Once upon a time, I ate at California Pizza Kitchen quite frequently. I used to meet a friend for lunch at the Dunwoody location every month or so, and really enjoyed their bruschetta and their barbecue chicken pizza. The chain claims the credit for this particular concoction, which many other pizza places have adapted over the course of the last couple of decades.
The story goes that in 1985, a pair of attorneys, Larry Flax and Rick Rosenfield, started the restaurant, and carefully designed a big, open kitchen around the central wood-burning stove, only to have their original chef up and quit on them after a month. They hired a man named Ed LaDou, a former student of Wolfgang Puck, to replace him, and he rolled out a new menu almost immediately, the barbecue chicken creation something he just threw together on the spot, furiously assembling various mix-and-match ideas and sending them to the oven to see what would develop.
CPK has grown into a reliable chain with stores in 33 states and ten other countries, about 300 locations in all, and has a successful line of surprisingly quite decent frozen pies for home baking. When we were invited to come to their Atlantic Station store on 19th Street, I was anticipating sharing some pizzas with our fellow bloggers, but they threw us a curve ball. Their “New Adventures” menu doesn’t have any pizza on it. In fact, they quietly removed some of the slower-selling pies to make room for their new entrees.
I was glad to see that they picked Atlanta for a launch party, because people in this town just do not talk about CPK. I did my little research, such as it is, to find some credible, readable mentions about the restaurant for that little list at the bottom of the chapter, and as far as I can make out, the only person in the region to type anything worth reading whatever about them prior to last month is Marilyn of Atlanta Etc. I was also glad to see that they picked the Atlantic Station store for the party, because while I like the idea of Atlantic Station, and really love the open and breezy feel of it, Marie and I never really have a reason to come down to this mixed-use development.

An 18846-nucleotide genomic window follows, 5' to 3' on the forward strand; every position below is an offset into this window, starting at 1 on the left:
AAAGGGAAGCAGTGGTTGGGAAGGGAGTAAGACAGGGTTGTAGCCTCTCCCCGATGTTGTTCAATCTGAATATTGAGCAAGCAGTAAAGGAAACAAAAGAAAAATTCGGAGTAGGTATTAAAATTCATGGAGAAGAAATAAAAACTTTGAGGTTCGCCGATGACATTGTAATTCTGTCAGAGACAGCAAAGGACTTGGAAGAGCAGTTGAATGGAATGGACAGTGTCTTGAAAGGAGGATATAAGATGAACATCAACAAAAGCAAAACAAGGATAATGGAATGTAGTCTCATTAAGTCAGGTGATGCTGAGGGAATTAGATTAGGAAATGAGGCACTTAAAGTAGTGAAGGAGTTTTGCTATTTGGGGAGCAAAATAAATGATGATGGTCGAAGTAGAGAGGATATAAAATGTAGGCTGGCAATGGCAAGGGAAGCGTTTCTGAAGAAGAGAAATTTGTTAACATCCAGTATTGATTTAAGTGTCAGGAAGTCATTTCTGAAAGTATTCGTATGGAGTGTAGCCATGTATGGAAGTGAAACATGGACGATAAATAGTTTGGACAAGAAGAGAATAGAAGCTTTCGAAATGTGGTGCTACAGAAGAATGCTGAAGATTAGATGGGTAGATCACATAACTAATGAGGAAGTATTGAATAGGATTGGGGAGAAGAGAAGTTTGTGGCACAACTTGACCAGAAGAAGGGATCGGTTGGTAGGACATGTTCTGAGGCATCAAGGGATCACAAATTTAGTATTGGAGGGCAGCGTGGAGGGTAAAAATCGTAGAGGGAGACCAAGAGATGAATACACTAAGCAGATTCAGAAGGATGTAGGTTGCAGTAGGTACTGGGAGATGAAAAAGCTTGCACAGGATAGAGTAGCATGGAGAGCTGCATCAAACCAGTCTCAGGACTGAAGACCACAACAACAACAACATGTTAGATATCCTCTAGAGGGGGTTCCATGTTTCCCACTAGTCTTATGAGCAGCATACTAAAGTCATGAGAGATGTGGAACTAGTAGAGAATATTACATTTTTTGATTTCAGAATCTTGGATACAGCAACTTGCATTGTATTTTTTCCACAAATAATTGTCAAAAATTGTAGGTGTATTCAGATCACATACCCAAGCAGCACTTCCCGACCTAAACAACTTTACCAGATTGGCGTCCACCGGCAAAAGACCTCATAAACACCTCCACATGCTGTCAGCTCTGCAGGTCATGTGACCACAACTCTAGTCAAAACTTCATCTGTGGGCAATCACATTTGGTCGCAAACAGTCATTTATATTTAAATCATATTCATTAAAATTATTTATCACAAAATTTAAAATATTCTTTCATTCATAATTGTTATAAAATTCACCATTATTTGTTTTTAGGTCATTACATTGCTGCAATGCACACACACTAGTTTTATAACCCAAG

Marie wasn’t able to join me, so I popped up after work, and joined the small group, including Malika from Atlanta Restaurant Blog and Tami Reed, who is, impressively, everywhere. I enjoyed meeting Tara from Saucy Mouth and Rhoda from Southern Hospitality Blog, and encourage you all to visit them.
And you should also visit CPK, because the least of these dishes was still quite good, and the best were sublime. This “New Adventures” menu offers a half-dozen entrees under 750 calories, and I am seriously impressed with how flavorful and effective these are. There’s a quinoa salad made with arugula, red onion, sun-dried tomatoes, asparagus, and toasted pine nuts, and a 600-calorie salmon dish that’s quite curious. It’s roasted in the pizza oven on a little plank of cedar wood, soaking up some of that taste, and served with a tasty corn succotash. I was also pleased with a shrimp scampi entree that, while properly buttery, was also quite pleasantly light.
They all went well with a glass of Dreaming Tree Crush (North Coast, 2010). I had never heard of this wine before, but it’s co-owned by musician Dave Matthews and Sonoma wine veteran Steve Reeder. I’m willing to forgive a lot for a good glass of wine, but this really tested me. Was it good enough to forgive every commercial radio station in America playing “Crash Into Me” twice every dang hour throughout 1997? Well, maybe.
But, anyway, my favorite two dishes were the chile relleno and the grilled chicken chimichurri. Both of these were just flat-out exceptional. As the photo above demonstrates, the chile relleno was not at all like your common deep-fried version as found on the menu of so many El-This-Los-That joints, but a big and wonderful poblano served in a thick orange sauce that really complemented the flavor so much. And the chicken was served with a stunning, spicy green sauce made with cilantro, parsley, red wine vinegar, and a lot of garlic. I loved them both completely.
I’m curious whether this new lineup will be very successful, since the chain has such a solid reputation for its pizza. I think that they will have to work hard to persuade guests who have come in for a pizza to give some of these a try. I mean, I’ve never once gone out for a pizza and put down the menu deciding that I’d rather have salmon instead. It seems like a risky strategy, but guests who are willing to chance it will certainly leave impressed. CPK has six stores in the Atlanta area; I’d recommend you give ’em a try!
(Naturally, this was a media event and our meal was complementary. It’s our policy to always note when we’ve received our meal without charge. If you would like to invite us to your restaurant’s media events, please drop Grant a line at firstname.lastname@example.org .)
Other blog posts about California Pizza Kitchen:
You can see all the restaurants that we have visited for our blog on this map, with links back to the original blog posts. It’s terrific for anybody planning a road trip through our area!
Update, 11/15/12: Desiring to taste one of those chile rellenos again, I visited the CPK in Marietta, which is on Johnson Ferry near 120. So there, I suppose that it is possible to go to one of these stores with something other than pizza in mind. It was, again, very good.